Well, Tawnya certainly yodels and gets into the theatrics. The yodeling gets to be a bit much (depending on your yodel tolerance level), but she’s a fun country act to watch.
The coaches have mixed reviews on the yodels. Usher applauds it, Blake feels it’s a bit much and Shakira celebrates it as a fellow yodeler. Adam notes that the progress Garrett has made in such a short period of time is “staggering.”
“Coach Shakira wants to disappear right now,” says Shakira when she’s faced with the decision. She chooses Garrett, who’s lip ring must have a hypnotic power over her.
Team Shakira: Kris Thomas vs. Mary Miranda
It’s the man with a voice of an angel lady, Kris Thomas, against the aspiring Latin superstar, Mary Miranda! Excitement should certainly ensue.
Kris selects Louis Armstrong’s “What A Wonderful World,” and immediately does the song a disservice by adding too many runs and falsettos. Shakira tries to curb his instincts, telling Kris, “To me, your not a belter. You’re more of a crooner.”
Kris’s performance is unfortunately backed up by muzak, but that aside, it’s just okay. It’s still a little bit too heavy on the runs for the classic piece, but the pitch stays steady throughout.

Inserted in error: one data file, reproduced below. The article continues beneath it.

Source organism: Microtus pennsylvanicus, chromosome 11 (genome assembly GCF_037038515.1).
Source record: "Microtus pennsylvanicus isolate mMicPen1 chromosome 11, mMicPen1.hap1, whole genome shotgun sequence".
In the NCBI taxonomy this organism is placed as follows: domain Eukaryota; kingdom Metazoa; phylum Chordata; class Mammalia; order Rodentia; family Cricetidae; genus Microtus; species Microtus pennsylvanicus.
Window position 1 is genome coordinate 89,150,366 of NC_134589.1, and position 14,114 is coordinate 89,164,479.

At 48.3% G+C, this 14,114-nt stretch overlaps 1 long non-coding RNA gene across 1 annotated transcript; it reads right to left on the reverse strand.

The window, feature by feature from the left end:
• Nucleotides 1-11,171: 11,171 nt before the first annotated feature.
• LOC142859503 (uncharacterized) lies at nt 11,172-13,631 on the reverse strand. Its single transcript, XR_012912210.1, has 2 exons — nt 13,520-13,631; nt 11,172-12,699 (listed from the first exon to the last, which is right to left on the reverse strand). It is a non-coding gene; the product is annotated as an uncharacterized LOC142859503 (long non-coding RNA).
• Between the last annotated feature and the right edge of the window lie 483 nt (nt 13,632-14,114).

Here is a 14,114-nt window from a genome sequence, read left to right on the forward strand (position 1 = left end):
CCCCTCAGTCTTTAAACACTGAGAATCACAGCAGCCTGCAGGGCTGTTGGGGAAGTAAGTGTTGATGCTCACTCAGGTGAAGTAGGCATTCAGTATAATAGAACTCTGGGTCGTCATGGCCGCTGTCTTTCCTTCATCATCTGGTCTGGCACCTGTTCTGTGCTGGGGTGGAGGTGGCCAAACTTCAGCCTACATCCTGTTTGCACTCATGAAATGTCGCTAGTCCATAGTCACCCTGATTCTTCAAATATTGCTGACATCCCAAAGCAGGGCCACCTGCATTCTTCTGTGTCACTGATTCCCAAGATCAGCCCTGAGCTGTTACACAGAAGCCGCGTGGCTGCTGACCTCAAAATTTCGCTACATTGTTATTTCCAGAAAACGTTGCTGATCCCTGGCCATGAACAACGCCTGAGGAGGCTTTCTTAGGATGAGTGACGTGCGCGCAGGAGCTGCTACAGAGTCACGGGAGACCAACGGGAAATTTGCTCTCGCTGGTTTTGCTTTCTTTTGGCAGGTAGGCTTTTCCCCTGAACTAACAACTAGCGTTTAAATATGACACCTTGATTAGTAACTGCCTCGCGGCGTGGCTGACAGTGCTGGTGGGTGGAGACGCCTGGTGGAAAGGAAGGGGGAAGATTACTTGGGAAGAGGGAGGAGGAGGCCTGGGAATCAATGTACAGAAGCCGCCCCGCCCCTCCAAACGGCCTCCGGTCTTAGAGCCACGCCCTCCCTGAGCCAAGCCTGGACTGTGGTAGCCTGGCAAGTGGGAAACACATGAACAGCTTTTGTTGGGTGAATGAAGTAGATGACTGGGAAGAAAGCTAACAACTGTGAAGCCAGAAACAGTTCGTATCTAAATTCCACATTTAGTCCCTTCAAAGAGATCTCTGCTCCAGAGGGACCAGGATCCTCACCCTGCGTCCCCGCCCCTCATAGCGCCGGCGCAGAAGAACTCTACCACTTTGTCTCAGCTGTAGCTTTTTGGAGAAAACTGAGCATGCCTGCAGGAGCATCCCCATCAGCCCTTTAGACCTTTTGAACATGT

Mary selects The Police’s “Every Breath You Take,” which is the first song she will perform in English on The Voice. Shakira is very clear that it is not a song she would have selected, and for good reason: the song takes away the energy that Mary usually brings to the stage. She gets a little out of breath, and lacks a wow factor.
“Kris, the fact that you’re a dude and you have that much range is just crazy,” says Adam, still obsessing about the gender of it all.
Usher notes that the energy Mary had last round was missing, and calls Kris’s voice “incredible.”
Despite the fact that Shakira notes that Mary looks like a doll, she advances Kris to the next round. Somewhere backstage, Mary’s cat fighting competition Cathia cheers.
What should be the biggest concern for Shakira is that neither contestant would have made it through against even the weakest of Adam’s performers. Life might get rough for the first time coach come playoff time.
Team Shakira: Karina Iglesias vs. Monique Abbadie
Shakira puts her “powerhouse Latinas” face to face in the battle of rocker Karina Iglesias and former child star Monique Abbadie. Before joining Team Shakira, Karina lost to Judith Hill in the Battle Round, which means that she could still be the second best performer on the show.